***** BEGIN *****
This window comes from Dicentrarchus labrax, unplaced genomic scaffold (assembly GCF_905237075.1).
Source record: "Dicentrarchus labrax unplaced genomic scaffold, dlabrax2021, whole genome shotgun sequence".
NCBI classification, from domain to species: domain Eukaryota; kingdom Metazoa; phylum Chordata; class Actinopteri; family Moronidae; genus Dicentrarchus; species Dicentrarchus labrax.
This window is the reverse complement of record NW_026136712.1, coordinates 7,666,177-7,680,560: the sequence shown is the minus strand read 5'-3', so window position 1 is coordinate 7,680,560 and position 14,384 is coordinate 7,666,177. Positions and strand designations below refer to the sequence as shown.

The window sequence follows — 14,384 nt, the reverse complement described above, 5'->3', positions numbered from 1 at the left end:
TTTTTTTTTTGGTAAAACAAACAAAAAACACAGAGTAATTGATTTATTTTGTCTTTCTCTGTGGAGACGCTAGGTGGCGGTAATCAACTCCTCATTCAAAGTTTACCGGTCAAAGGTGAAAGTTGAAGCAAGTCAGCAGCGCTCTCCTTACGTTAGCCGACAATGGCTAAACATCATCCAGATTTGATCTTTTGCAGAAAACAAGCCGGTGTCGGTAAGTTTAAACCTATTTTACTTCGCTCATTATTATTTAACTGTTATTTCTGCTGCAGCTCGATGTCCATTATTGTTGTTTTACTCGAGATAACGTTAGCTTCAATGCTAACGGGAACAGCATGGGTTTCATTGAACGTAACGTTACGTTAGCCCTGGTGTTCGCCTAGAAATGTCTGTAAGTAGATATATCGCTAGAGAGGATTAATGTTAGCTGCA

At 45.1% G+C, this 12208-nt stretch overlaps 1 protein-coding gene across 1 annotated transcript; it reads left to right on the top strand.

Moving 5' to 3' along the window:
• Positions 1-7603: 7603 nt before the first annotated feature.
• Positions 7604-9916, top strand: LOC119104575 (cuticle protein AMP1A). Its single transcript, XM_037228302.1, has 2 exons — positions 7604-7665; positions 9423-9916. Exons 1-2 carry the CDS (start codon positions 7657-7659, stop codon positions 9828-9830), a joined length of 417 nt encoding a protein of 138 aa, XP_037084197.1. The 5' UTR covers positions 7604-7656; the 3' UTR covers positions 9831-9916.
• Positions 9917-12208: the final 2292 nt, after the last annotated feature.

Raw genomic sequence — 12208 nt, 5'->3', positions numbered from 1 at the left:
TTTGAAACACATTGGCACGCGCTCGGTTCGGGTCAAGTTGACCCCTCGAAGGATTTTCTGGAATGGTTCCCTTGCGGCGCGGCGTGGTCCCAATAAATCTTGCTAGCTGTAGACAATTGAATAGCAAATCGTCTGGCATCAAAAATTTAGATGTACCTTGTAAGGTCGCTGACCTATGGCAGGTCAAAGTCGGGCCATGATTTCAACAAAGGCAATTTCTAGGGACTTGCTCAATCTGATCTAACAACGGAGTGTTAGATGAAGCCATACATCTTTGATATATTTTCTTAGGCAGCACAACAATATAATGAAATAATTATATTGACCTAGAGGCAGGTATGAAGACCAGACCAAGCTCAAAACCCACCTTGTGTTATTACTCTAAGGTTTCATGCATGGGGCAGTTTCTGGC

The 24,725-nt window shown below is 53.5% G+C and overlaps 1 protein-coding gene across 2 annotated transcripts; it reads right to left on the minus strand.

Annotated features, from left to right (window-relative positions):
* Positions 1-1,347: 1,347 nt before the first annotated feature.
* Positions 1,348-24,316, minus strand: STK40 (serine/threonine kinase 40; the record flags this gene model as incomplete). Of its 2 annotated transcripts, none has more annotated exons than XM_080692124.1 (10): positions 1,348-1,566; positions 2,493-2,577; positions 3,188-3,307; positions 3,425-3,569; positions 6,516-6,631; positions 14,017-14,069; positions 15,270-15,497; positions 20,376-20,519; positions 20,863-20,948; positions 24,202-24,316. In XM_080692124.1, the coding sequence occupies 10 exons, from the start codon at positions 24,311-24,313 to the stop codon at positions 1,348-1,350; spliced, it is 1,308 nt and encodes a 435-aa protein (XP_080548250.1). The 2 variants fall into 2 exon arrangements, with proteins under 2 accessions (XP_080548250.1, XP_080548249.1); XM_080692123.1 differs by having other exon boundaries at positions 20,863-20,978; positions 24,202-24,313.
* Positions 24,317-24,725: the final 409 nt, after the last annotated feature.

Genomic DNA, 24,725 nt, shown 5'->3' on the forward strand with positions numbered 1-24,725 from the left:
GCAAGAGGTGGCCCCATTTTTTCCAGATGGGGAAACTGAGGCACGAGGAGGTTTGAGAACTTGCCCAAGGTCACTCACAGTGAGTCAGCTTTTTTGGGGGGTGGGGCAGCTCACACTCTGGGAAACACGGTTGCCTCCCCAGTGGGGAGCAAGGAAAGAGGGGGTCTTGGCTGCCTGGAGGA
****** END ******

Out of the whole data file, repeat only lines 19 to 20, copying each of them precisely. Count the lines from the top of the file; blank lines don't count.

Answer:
Genomic DNA, 24,725 nt, shown 5'->3' on the forward strand with positions numbered 1-24,725 from the left:
GCAAGAGGTGGCCCCATTTTTTCCAGATGGGGAAACTGAGGCACGAGGAGGTTTGAGAACTTGCCCAAGGTCACTCACAGTGAGTCAGCTTTTTTGGGGGGTGGGGCAGCTCACACTCTGGGAAACACGGTTGCCTCCCCAGTGGGGAGCAAGGAAAGAGGGGGTCTTGGCTGCCTGGAGGA